Lloyd Richards and August Wilson
Lloyd Richards: Dean and Artistic Director
Lloyd Richards came to Yale in 1979. In 1959, he became the first African-American director on Broadway with Lorraine Hansberry’s A Raisin in the Sun. He was the artistic director of the National Playwrights Conference at the Eugene O’Neill Theater Center from 1968-1999, and known for developing the careers of many young playwrights like Lee Blessing, Wendy Wasserstein (DRA ’76), and David Henry Hwang (DRA ’83).
In his second season, Richards directed a new production of Ibsen’s Hedda Gabler. Dianne Wiest was Hedda to James Earl Jones’s Judge Brack, with Frances McDormand (DRA ’82), then a student, understudying Mrs. Elvsted.
Set in South Africa in 1950, "Master Harold"… and the Boys distills the personal costs of apartheid in the relationship of a young white man to two older black men who are his family’s servants. It is one of Athol Fugard’s most-produced plays. Immediately after its Yale Rep premiere, “Master Harold”… and the Boys went to Broadway, then a national tour, and a 2003 Broadway revival. Most recently, Fugard directed a critically-lauded production at Signature Theatre in fall 2016. Lloyd Richards was instrumental in bringing the South African playwright’s work to American audiences, staging eight of his plays, of which four premiered at Yale Rep.
August Wilson at Yale Rep
Lloyd Richards directed five of August Wilson’s plays in a creative partnership that spanned two decades. Six of the ten plays in Wilson’s American Century Cycle, chronicling the African-American experience, premiered at Yale Rep: Ma Rainey’s Black Bottom (1984), Fences (1985), Joe Turner’s Come and Gone (1986), The Piano Lesson (1987), Two Trains Running (1990), and Radio Golf (2005). This season’s production of Seven Guitars adds a seventh Wilson play to Yale Rep’s production history, directed by Timothy Douglas (DRA ‘86), who also directed Radio Golf.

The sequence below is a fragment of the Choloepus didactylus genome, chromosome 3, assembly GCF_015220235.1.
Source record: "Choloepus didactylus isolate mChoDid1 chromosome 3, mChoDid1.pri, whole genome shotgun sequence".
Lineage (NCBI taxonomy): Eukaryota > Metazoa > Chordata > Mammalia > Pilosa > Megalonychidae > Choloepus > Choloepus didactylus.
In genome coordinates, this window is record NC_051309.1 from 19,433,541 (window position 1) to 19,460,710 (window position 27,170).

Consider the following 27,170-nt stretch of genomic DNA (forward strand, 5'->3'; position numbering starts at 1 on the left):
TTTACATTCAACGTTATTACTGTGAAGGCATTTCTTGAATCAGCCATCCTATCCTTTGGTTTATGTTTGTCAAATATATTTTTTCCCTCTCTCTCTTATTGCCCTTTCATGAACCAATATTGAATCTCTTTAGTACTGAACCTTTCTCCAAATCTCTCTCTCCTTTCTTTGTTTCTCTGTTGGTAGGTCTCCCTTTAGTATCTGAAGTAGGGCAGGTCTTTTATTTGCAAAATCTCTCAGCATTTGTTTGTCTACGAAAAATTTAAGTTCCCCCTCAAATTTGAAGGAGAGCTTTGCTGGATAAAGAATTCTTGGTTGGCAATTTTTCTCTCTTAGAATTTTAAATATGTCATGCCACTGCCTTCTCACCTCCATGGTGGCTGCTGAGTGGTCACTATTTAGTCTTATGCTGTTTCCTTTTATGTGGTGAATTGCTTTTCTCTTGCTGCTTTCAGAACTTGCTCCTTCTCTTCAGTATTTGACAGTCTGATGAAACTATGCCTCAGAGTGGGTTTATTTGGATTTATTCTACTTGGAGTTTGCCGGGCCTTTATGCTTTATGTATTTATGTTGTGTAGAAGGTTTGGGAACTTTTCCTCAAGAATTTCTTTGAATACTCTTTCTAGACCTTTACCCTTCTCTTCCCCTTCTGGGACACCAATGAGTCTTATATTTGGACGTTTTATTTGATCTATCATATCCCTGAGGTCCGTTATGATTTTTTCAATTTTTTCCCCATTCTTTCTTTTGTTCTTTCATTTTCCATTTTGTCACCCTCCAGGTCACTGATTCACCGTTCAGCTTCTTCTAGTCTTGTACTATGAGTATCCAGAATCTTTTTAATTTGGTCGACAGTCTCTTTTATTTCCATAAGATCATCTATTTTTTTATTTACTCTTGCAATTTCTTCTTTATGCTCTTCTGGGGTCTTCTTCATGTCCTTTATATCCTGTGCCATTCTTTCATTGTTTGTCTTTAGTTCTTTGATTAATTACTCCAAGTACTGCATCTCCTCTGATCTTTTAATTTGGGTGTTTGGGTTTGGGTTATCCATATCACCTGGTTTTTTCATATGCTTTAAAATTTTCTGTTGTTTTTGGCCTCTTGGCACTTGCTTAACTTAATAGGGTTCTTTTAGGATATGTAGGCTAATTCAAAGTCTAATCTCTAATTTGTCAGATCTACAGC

Ma Rainey’s Black Bottom, the first of Wilson’s plays that Richards directed, went on to a Broadway production that received Tony and Drama Desk Award nominations and won the New York Drama Critics’ Circle Award for Best American Play in 1985. This script from the 1984 production shows a song swapped out for another, with new lyrics written in.
Fences went to Broadway with the same cast as the Yale Rep production and won the 1987 Tony for Best Play and the Pulitzer Prize for Drama, along with an acting award for James Earl Jones and a directing award for Richards. It was revived for the West End and Broadway and adapted into a film starring Denzel Washington and Viola Davis.
Eugene O’Neill at Yale Rep
“O’Neill 100” celebrated the centenary of Eugene O’Neill’s birth with Yale Rep productions of Long Day’s Journey into Night and Ah, Wilderness! O’Neill was a playwriting student of George Pierce Baker, the first chairman of Yale School of Drama, while both were at Harvard. Published in 1956 through Yale University Press by his widow, Carlotta, after the playwright’s death, Long Day’s Journey into Night won him a fourth Pulitzer Prize and established his reputation as a master of the American theater. Proceeds from the publication of the play continue to fund many activities at the Yale Library and the School of Drama.
Richards directed A Moon for the Misbegotten, O’Neill’s final play, as his final production as artistic director of Yale Rep.
Yale Repertory Theatre won the Tony Award for Outstanding Regional Theatre in 1991.